You can read more about geekpop at http://geekpop.podbean.com/

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Bogle 2011

Posted by Alan on March 7, 2011

This weekend saw me tackling Manchester RAG’s famous Bogle event.  There are many variations on the ‘creation myth’, but what is certain is that some people walked around 55 miles home from somewhere north west of Manchester.  This is my second attempt – the first ended after completing the ‘south loop’, a distance of 29 miles.  This time, I am very glad to say I made it all the way around!

Fresh faces!

Fresh faces - at the very beginning, a mug shot with our walker numbers!

Starting from the old UMIST campus close to Manchester Piccadilly station, we were fresh and ready to go (despite rather stupidly having walked to Whitworth Park and back!). From here, the route takes us down through studentsville (Fallowfield), Northenden and finally Heald Green where checkpoint 1 provides a very welcome brief stop, nearly 10 miles out.

Checkpoint 1

Checkpoint 1 - still smiling. Tea is awesome!

From checkpoint 1, the route heads further out taking in Bramhall, Hazel Grove, Stockport, Didsbury and finally back up Oxford Road to the hub at UMIST – checkpoint 5. Here we took a decent break, having covered the 29 miles in just over 9.5 hours – an average of almost 3.5mph – which is really quite a fast walking pace to maintain! Leaving checkpoint 5 before 6am, this stretch is an infamous challenge amongst Boglers. 4 of the 5 miles to checkpoint 6 are up hill, following the Oldham Road to Failsworth through areas of Manchester that are ‘awaiting regeneration’.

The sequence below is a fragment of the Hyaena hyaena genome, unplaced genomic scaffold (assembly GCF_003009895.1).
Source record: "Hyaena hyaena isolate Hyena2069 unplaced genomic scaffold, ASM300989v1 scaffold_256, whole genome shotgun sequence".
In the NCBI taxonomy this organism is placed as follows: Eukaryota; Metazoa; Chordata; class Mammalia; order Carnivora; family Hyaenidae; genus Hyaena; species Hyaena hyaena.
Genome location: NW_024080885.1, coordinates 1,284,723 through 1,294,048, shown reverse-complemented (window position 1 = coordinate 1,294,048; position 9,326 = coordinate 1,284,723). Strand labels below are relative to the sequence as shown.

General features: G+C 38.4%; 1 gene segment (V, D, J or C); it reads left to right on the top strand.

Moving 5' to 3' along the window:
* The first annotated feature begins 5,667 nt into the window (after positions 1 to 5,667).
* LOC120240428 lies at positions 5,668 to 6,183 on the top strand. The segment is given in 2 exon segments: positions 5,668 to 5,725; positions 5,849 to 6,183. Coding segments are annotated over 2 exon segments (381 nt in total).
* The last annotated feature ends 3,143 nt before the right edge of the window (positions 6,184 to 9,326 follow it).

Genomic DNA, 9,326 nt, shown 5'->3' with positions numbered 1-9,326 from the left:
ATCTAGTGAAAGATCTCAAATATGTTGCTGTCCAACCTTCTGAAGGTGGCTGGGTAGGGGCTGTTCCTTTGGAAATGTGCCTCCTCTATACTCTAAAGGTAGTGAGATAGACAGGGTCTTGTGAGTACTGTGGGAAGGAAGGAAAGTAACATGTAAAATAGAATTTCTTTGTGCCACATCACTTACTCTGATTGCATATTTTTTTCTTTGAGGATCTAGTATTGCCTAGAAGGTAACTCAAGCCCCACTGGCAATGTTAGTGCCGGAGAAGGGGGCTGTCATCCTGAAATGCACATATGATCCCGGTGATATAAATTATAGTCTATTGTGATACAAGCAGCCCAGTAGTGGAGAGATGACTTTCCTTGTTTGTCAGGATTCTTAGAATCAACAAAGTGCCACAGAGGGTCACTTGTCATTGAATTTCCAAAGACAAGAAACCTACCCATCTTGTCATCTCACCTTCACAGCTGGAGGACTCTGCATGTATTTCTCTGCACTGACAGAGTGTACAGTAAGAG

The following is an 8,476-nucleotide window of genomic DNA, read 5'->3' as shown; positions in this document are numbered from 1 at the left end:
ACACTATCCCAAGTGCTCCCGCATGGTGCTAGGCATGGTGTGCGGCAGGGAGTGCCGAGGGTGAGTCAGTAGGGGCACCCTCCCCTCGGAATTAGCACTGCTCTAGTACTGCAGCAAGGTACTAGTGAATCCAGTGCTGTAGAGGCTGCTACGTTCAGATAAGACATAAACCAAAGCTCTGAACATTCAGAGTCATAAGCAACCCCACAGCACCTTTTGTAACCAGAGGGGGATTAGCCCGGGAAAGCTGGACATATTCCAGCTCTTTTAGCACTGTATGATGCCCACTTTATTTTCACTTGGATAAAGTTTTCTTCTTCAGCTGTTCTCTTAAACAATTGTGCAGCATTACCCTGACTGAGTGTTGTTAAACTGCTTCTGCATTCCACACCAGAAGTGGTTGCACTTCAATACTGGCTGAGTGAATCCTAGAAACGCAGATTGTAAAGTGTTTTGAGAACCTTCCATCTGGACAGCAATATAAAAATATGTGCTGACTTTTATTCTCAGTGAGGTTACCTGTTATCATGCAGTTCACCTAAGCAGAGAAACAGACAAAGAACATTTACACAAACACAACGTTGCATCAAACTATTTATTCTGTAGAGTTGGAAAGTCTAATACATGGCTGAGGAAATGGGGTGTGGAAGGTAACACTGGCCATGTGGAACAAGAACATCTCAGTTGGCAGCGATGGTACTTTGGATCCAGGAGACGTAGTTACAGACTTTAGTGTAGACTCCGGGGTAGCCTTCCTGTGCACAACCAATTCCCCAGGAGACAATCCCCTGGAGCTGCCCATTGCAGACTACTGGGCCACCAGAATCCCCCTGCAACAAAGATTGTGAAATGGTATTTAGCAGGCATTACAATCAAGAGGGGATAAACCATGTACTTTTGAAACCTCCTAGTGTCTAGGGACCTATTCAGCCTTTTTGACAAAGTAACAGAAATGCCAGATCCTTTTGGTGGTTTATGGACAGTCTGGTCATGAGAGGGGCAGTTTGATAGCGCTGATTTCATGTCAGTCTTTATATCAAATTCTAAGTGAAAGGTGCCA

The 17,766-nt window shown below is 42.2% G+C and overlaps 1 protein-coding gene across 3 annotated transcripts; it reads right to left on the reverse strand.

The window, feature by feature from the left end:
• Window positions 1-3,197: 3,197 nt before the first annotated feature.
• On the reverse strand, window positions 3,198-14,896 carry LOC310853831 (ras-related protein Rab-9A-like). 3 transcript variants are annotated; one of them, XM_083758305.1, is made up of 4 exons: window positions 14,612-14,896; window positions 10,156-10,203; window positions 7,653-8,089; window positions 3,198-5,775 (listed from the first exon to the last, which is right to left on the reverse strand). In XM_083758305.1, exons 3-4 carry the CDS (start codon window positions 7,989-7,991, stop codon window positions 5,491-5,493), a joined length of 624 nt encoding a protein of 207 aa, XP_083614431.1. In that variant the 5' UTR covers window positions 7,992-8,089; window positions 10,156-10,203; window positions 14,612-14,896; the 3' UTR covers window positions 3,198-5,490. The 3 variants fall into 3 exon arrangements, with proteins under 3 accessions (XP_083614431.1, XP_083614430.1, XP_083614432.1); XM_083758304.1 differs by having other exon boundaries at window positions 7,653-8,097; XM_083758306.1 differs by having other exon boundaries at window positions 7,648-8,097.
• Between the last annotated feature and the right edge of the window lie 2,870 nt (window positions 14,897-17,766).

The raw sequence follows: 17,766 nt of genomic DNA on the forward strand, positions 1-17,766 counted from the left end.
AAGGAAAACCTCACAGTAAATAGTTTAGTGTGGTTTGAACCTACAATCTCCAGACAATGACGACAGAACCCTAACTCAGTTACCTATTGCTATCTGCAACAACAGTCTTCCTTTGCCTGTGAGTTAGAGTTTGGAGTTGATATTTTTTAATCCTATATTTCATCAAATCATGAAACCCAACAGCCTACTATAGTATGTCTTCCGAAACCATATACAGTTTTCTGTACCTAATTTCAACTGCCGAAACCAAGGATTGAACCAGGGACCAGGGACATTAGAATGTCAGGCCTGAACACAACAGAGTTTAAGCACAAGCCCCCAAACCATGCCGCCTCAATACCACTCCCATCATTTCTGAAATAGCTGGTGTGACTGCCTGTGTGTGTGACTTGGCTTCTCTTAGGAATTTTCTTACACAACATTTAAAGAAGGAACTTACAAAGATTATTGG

Checkpoint 6

By checkpoint 6 (34 miles) the gruelling nature had set in.

At least the checkpoint is indoors! The next stretch is possibly the most difficult distance en route.  Checkpoint 7 is 41 miles in – yes – that’s a 7 mile stretch without a scheduled break.  It was during this stretch I came closest to quitting.  A chance encounter if a friend who was following the walkers on his bike provided some conversation and a welcome boost in morale. It was really nice to talk about cycling for a bit and take my mind off the various pains! Having reached checkpoint 7, I was now in good spirits – with a sandwich in one hand it was off again, for checkpoint 8 is just 3 miles further round. If I get that far, at least I can have a hot pie, I thought…

Pie

By checkpoint 8 however, things started to look up. The shop had pies!

Indeed I could. The man in the shop at Ringley stores was very happy to chat about the walk and very proud of his own certificates for keeping a Kidscan charity box in his shop! From here, the route is very much on the top of the hills.